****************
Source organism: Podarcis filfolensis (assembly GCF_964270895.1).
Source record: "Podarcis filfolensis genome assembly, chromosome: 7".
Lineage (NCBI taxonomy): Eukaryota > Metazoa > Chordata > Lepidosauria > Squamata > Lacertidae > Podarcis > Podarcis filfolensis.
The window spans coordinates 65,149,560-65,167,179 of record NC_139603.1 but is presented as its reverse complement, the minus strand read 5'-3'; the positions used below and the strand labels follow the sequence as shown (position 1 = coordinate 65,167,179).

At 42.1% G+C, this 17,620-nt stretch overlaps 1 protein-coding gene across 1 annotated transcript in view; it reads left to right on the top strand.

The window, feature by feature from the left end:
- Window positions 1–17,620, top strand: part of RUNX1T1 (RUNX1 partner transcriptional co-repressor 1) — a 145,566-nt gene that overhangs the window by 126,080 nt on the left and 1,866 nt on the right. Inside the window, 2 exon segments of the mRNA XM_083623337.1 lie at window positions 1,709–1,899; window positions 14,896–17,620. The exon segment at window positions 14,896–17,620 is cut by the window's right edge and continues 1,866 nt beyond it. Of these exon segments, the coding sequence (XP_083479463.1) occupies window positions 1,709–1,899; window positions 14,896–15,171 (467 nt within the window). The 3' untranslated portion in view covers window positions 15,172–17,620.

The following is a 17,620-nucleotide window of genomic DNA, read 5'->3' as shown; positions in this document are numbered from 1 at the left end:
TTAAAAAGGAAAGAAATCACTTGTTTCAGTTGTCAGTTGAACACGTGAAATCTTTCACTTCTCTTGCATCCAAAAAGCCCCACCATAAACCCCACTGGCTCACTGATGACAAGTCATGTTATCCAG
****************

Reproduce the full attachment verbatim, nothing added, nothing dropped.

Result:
Source organism: Podarcis filfolensis (assembly GCF_964270895.1).
Source record: "Podarcis filfolensis genome assembly, chromosome: 7".
Lineage (NCBI taxonomy): Eukaryota > Metazoa > Chordata > Lepidosauria > Squamata > Lacertidae > Podarcis > Podarcis filfolensis.
The window spans coordinates 65,149,560-65,167,179 of record NC_139603.1 but is presented as its reverse complement, the minus strand read 5'-3'; the positions used below and the strand labels follow the sequence as shown (position 1 = coordinate 65,167,179).

At 42.1% G+C, this 17,620-nt stretch overlaps 1 protein-coding gene across 1 annotated transcript in view; it reads left to right on the top strand.

The window, feature by feature from the left end:
- Window positions 1–17,620, top strand: part of RUNX1T1 (RUNX1 partner transcriptional co-repressor 1) — a 145,566-nt gene that overhangs the window by 126,080 nt on the left and 1,866 nt on the right. Inside the window, 2 exon segments of the mRNA XM_083623337.1 lie at window positions 1,709–1,899; window positions 14,896–17,620. The exon segment at window positions 14,896–17,620 is cut by the window's right edge and continues 1,866 nt beyond it. Of these exon segments, the coding sequence (XP_083479463.1) occupies window positions 1,709–1,899; window positions 14,896–15,171 (467 nt within the window). The 3' untranslated portion in view covers window positions 15,172–17,620.

The following is a 17,620-nucleotide window of genomic DNA, read 5'->3' as shown; positions in this document are numbered from 1 at the left end:
TTAAAAAGGAAAGAAATCACTTGTTTCAGTTGTCAGTTGAACACGTGAAATCTTTCACTTCTCTTGCATCCAAAAAGCCCCACCATAAACCCCACTGGCTCACTGATGACAAGTCATGTTATCCAG